When the old Register of Copyrights Maria Pallante stepped down from the Library of Congress, it was an open secret that she'd been forced out and there was a lot of Big Content conspiracy theories that Google had gotten her canned because she was too friendly to the movie studios and record labels.
But after a leaked report revealed massive waste in the Library (blowing $11.6M on a computer system that shoulda cost $1.1M and then ending up with nothing to show for it), the real reasons behind Pallante's departure started to come into focus.
Now comes a video from a House Judiciary Committee hearing where Rep. Zoe Lofgren (D-CA) asked Pallante to explain a mysterious $25M line-item in the Library's budget, Pallante shrugged and admitted that she'd made up the number as a "place holder" but that it was "no big deal."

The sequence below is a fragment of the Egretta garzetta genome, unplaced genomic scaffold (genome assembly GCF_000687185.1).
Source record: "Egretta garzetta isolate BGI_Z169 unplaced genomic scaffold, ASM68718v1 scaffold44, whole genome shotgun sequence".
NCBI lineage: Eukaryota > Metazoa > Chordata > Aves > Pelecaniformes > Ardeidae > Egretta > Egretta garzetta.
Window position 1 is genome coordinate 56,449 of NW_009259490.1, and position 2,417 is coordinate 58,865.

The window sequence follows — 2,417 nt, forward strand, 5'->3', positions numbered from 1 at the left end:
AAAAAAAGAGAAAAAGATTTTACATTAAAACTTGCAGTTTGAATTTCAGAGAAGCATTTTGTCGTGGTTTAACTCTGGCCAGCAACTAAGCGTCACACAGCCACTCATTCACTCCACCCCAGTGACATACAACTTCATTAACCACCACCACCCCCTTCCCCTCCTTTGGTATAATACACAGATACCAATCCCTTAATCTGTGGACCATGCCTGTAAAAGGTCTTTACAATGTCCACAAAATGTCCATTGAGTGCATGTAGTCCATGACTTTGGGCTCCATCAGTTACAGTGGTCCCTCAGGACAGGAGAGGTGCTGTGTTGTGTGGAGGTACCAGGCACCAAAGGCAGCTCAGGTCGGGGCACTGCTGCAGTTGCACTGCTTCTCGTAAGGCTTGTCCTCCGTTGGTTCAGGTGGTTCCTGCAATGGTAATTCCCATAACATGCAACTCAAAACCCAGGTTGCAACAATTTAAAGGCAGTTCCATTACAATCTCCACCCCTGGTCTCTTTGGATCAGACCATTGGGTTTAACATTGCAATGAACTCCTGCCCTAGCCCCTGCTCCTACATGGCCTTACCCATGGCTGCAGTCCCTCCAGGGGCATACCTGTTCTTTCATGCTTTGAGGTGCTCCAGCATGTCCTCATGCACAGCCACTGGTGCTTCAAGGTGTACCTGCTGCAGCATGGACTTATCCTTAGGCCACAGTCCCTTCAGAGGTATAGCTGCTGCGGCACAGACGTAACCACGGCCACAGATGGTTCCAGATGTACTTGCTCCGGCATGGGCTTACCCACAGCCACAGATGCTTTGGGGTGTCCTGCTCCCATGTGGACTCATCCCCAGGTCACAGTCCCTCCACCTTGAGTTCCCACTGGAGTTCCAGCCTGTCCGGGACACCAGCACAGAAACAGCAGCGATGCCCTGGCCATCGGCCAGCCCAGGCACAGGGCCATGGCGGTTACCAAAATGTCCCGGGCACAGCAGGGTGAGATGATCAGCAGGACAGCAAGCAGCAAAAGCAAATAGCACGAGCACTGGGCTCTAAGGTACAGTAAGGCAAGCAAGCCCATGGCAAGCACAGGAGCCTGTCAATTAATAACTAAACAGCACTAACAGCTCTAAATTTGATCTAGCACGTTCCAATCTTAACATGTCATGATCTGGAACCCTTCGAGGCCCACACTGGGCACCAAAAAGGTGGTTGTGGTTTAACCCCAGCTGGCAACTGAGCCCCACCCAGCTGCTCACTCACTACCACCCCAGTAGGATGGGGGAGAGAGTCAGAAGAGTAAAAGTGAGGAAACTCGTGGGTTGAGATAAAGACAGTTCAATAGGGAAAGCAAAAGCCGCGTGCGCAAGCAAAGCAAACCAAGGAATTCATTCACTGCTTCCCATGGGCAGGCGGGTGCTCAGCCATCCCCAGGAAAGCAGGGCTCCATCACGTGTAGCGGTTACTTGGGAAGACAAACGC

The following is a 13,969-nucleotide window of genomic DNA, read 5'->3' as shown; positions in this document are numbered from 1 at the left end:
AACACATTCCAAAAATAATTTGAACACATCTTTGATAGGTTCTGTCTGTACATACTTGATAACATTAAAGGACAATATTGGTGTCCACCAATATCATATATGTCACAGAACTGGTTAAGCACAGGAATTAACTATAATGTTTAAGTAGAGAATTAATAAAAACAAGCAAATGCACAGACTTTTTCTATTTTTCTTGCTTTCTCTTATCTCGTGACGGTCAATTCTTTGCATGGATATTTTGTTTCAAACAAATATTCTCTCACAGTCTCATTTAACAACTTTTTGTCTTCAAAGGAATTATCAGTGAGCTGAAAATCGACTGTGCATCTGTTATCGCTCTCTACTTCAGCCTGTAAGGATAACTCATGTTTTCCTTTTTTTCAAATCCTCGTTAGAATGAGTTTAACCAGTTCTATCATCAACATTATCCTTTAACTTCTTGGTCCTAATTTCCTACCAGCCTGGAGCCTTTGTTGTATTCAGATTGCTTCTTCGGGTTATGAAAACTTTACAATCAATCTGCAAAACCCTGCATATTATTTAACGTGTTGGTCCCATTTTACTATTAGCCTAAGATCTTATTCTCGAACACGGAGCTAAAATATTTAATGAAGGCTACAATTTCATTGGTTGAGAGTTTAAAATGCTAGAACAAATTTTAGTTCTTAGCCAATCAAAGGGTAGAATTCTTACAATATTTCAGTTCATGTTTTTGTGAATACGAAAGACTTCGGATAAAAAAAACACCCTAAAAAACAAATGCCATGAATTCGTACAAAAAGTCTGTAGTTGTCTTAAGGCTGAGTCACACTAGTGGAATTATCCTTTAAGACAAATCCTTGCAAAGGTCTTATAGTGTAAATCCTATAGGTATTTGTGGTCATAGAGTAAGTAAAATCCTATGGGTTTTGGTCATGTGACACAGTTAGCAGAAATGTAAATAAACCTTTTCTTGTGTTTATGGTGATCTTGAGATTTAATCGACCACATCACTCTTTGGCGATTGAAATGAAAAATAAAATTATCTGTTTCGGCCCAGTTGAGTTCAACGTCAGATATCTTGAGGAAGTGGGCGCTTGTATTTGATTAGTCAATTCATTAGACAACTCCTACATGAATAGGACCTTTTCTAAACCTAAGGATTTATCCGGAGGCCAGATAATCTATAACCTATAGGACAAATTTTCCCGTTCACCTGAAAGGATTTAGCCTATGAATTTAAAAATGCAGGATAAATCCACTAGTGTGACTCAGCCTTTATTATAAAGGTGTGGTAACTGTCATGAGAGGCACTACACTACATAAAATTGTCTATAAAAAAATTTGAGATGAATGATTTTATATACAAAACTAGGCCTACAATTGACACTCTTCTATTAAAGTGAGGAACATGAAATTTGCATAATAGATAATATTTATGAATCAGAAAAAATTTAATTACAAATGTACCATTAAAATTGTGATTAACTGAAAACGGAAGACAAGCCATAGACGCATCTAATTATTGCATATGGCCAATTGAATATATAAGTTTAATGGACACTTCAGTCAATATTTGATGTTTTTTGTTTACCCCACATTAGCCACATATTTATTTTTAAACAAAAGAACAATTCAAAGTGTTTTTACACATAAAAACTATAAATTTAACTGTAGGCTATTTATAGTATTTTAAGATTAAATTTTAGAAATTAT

Now, what can a Librarian do if a Register is acting insubordinately, or giving fake budget request numbers. Unfortunately, this is not a hypothetical. While preparing the fiscal year 18 appropriations request, the Library noticed that a $25 million line item in the Copyright Office's request didn't add up. When questioned about this, Register Pallante stated that this number "was no big deal" — it was just a placeholder and they'd make adjustments after the money was appropriated.
In other words, the Copyright Office gave the Librarian fake budget numbers with the intention that she go testify in front of the Appropriations Committee to the need of these funds that was made up.
Another Major Scandal At The Copyright Office: $25 Million 'Fake Budget' Line Item